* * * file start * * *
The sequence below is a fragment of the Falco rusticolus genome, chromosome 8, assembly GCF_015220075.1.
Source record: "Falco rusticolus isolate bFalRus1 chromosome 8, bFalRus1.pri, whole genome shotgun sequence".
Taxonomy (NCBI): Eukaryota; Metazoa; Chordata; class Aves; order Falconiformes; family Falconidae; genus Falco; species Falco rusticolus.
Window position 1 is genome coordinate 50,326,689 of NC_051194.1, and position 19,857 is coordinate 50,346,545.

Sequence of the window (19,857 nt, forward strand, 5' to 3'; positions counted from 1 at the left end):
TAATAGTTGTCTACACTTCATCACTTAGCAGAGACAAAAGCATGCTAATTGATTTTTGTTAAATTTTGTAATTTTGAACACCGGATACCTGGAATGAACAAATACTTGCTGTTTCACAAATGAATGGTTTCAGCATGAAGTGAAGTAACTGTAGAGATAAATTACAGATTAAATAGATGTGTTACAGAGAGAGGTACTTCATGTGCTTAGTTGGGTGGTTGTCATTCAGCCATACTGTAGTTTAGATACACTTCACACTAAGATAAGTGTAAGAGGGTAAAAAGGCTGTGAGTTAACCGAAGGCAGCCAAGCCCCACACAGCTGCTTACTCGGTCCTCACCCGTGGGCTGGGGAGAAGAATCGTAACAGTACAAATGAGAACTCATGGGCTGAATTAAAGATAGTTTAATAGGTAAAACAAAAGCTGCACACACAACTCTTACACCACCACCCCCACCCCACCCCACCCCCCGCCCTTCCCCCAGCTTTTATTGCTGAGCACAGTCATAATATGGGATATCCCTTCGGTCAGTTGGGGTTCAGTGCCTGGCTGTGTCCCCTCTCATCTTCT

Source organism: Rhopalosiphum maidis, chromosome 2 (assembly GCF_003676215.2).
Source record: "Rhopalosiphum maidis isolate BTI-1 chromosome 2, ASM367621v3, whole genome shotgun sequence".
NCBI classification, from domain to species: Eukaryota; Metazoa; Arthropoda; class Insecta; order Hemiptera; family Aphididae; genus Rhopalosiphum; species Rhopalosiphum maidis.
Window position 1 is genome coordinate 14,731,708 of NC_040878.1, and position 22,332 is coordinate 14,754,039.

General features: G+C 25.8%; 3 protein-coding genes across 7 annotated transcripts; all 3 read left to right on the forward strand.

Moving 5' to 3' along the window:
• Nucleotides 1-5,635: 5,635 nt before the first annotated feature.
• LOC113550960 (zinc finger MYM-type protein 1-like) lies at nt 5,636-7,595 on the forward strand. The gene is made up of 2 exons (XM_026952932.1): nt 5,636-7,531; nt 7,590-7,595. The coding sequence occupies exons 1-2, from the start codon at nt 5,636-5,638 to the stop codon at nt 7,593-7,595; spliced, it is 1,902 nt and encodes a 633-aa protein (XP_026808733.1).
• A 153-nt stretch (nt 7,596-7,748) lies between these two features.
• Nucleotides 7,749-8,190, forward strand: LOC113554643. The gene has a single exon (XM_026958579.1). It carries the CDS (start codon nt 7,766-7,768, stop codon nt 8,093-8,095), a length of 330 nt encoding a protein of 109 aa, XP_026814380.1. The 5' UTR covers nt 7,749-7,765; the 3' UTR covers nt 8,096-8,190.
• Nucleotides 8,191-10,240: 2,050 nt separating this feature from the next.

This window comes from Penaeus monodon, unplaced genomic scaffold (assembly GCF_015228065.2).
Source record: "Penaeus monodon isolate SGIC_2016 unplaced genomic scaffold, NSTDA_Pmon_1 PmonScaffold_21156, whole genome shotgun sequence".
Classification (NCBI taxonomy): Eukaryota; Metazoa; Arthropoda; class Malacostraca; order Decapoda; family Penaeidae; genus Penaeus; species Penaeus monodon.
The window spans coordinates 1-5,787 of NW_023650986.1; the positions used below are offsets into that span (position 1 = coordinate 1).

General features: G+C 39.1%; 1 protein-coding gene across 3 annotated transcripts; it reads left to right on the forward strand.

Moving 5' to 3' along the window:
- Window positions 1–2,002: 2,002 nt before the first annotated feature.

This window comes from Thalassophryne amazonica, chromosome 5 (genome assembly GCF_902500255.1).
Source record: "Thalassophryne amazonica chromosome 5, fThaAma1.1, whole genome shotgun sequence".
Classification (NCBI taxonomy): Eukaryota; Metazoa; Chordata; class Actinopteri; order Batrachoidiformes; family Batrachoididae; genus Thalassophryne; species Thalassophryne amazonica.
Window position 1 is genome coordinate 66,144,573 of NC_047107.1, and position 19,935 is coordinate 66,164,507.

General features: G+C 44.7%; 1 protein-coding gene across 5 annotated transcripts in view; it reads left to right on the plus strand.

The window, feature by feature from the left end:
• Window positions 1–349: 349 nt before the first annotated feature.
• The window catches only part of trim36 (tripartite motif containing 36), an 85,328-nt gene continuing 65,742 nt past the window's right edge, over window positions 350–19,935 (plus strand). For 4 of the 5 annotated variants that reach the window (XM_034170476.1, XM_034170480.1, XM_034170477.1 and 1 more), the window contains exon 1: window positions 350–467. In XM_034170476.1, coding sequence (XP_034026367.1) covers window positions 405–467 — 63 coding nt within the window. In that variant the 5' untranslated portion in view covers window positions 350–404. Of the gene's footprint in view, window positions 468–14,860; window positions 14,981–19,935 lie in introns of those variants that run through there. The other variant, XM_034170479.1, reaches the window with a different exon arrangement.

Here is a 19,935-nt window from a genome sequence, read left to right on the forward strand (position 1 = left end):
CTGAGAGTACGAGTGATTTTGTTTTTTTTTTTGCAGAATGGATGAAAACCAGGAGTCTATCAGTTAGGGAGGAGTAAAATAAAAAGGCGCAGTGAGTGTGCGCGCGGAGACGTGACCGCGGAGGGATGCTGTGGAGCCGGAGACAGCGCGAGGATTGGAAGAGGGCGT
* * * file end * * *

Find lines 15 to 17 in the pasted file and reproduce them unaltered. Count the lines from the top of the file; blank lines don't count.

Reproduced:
• A 153-nt stretch (nt 7,596-7,748) lies between these two features.
• Nucleotides 7,749-8,190, forward strand: LOC113554643. The gene has a single exon (XM_026958579.1). It carries the CDS (start codon nt 7,766-7,768, stop codon nt 8,093-8,095), a length of 330 nt encoding a protein of 109 aa, XP_026814380.1. The 5' UTR covers nt 7,749-7,765; the 3' UTR covers nt 8,096-8,190.
• Nucleotides 8,191-10,240: 2,050 nt separating this feature from the next.